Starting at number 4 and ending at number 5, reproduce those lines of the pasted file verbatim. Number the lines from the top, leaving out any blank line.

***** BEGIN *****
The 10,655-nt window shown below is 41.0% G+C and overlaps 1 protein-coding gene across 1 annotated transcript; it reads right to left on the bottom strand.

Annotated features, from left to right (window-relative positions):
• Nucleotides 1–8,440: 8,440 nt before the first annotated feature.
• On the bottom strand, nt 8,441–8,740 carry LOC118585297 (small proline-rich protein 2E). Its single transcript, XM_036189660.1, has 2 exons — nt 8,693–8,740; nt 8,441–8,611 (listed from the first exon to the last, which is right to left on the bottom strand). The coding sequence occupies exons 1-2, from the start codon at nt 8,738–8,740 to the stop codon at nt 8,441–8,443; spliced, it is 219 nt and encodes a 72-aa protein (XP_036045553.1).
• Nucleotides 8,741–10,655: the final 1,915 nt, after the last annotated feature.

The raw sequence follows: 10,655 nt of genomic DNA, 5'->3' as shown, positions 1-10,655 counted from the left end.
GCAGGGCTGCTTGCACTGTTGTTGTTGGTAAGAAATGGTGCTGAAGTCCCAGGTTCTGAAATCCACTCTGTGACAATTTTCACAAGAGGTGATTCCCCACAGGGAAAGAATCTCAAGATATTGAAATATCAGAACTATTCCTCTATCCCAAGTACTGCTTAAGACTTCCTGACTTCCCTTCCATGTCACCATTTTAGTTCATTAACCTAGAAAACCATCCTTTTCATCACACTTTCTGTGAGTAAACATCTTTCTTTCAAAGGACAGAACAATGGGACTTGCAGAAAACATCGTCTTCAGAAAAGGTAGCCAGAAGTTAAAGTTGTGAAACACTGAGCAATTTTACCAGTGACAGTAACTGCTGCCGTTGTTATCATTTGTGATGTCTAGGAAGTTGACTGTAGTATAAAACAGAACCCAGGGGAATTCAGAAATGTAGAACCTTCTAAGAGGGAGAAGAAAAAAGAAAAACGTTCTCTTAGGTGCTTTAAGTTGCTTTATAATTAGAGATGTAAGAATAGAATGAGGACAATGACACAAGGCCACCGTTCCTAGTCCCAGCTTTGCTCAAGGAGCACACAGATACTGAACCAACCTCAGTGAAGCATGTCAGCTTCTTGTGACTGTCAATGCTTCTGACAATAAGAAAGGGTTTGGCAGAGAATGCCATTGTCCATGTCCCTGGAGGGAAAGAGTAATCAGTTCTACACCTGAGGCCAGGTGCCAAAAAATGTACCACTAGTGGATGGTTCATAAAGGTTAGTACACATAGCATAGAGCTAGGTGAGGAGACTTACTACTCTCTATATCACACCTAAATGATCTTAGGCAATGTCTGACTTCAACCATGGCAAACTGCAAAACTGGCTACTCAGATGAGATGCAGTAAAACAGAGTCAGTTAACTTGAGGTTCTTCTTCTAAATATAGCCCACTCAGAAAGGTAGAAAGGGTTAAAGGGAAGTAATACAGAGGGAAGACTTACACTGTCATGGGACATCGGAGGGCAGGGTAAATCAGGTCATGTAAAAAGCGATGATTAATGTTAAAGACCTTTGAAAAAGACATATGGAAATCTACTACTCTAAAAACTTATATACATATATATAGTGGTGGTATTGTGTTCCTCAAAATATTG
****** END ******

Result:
• On the bottom strand, nt 8,441–8,740 carry LOC118585297 (small proline-rich protein 2E). Its single transcript, XM_036189660.1, has 2 exons — nt 8,693–8,740; nt 8,441–8,611 (listed from the first exon to the last, which is right to left on the bottom strand). The coding sequence occupies exons 1-2, from the start codon at nt 8,738–8,740 to the stop codon at nt 8,441–8,443; spliced, it is 219 nt and encodes a 72-aa protein (XP_036045553.1).
• Nucleotides 8,741–10,655: the final 1,915 nt, after the last annotated feature.